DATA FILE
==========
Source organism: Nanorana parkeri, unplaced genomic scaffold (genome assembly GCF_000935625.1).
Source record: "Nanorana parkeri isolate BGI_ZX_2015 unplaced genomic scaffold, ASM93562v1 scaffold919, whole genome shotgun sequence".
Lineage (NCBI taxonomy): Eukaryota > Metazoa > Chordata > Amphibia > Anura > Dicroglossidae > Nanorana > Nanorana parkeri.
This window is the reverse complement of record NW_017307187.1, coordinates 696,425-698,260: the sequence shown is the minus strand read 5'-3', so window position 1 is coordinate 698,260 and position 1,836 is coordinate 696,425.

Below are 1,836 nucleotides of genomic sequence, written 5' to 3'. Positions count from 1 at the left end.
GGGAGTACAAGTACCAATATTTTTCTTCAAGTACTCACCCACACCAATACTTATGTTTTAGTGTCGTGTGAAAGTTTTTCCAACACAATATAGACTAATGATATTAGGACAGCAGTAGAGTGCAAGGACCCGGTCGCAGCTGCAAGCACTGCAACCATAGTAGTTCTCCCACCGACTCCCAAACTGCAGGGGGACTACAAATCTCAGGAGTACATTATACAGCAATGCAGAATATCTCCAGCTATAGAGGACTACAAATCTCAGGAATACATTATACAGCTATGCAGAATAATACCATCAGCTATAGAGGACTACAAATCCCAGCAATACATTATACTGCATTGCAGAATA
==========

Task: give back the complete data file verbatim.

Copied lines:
Source organism: Nanorana parkeri, unplaced genomic scaffold (genome assembly GCF_000935625.1).
Source record: "Nanorana parkeri isolate BGI_ZX_2015 unplaced genomic scaffold, ASM93562v1 scaffold919, whole genome shotgun sequence".
Lineage (NCBI taxonomy): Eukaryota > Metazoa > Chordata > Amphibia > Anura > Dicroglossidae > Nanorana > Nanorana parkeri.
This window is the reverse complement of record NW_017307187.1, coordinates 696,425-698,260: the sequence shown is the minus strand read 5'-3', so window position 1 is coordinate 698,260 and position 1,836 is coordinate 696,425.

Below are 1,836 nucleotides of genomic sequence, written 5' to 3'. Positions count from 1 at the left end.
GGGAGTACAAGTACCAATATTTTTCTTCAAGTACTCACCCACACCAATACTTATGTTTTAGTGTCGTGTGAAAGTTTTTCCAACACAATATAGACTAATGATATTAGGACAGCAGTAGAGTGCAAGGACCCGGTCGCAGCTGCAAGCACTGCAACCATAGTAGTTCTCCCACCGACTCCCAAACTGCAGGGGGACTACAAATCTCAGGAGTACATTATACAGCAATGCAGAATATCTCCAGCTATAGAGGACTACAAATCTCAGGAATACATTATACAGCTATGCAGAATAATACCATCAGCTATAGAGGACTACAAATCCCAGCAATACATTATACTGCATTGCAGAATA